Northern Ireland fine artist Jane Rainey takes inspiration from the ocean when creating her paintings, which also draw on Romanticism and traditional Japanese landscapes.
"The ocean can create and break, push and pull, rise and fall, it is always in flux," explains Jane. "In my painting, I work to depict the feeling of standing at the edge of the ocean, marvelling at the serenity and ferocity of the sea.
"When you first look out to the horizon line, it appears static, but under further inspection, you see the waves on the horizon. It's a subtle reminder of the possibility of another world, one that is in view but can never be reached. This world is familiar yet unfamiliar. It is this unknown world that the ocean presents me with every day that informs my paintings, that is why I seek to mix fantasy with reality and myth with observation."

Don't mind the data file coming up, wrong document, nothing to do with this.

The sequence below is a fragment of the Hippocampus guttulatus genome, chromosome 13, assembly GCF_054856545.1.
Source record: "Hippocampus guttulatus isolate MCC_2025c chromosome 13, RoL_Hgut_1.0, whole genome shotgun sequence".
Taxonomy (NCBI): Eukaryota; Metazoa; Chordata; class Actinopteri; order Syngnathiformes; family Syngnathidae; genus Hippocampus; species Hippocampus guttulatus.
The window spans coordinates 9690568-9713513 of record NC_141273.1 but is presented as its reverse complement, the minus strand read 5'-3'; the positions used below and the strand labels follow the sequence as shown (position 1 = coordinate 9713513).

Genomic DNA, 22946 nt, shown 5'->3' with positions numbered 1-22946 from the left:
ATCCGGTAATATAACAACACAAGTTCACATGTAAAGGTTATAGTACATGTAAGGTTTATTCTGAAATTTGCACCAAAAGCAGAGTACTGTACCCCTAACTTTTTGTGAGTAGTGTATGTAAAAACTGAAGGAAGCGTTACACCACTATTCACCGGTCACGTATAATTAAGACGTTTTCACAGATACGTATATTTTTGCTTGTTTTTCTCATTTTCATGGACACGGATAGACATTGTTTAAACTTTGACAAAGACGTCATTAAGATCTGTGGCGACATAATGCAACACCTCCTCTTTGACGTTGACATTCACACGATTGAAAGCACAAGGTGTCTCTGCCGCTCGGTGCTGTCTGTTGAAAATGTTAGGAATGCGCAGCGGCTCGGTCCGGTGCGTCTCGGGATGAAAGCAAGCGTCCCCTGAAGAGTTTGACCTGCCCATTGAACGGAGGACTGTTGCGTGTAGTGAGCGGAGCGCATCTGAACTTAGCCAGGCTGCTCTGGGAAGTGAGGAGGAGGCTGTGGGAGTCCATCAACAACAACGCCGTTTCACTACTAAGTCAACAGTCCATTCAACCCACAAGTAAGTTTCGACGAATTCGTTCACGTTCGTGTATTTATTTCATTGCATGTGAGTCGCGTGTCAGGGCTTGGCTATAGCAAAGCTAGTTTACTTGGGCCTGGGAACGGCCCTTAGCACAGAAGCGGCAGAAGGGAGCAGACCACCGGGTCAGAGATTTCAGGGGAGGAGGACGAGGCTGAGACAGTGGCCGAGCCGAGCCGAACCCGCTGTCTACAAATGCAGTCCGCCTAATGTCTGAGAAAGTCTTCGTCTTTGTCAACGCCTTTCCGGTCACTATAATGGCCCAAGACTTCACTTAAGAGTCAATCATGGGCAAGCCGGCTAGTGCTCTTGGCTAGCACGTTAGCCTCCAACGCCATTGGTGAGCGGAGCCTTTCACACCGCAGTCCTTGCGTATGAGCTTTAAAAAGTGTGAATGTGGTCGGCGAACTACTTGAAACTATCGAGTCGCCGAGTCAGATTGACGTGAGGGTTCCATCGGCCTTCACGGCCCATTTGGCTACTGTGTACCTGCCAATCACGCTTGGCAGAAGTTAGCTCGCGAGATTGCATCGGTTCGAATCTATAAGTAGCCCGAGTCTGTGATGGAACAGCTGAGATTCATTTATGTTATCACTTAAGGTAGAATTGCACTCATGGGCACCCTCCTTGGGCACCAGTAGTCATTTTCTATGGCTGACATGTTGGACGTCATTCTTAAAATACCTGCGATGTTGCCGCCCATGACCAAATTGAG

Jane begins each painting through sketching, making visual notes of the landscape around her. "I pay attention to what interests me and catches my eye, usually striking compositions or natural formations. I often draw quickly or from memory using Indian ink, letting the drawings take on a world of their own. The paintings follow from the drawings. The surface has tension within, organic brush strokes fight against controlled planes of paint, creating a surface that ebbs and flows, drawing your eye in and around the surface."
She adds: "My paintings do not attempt to be exact representations of the world around us, but instead express our longing for escapism into nature, tapping into a sense of magic and the inner self."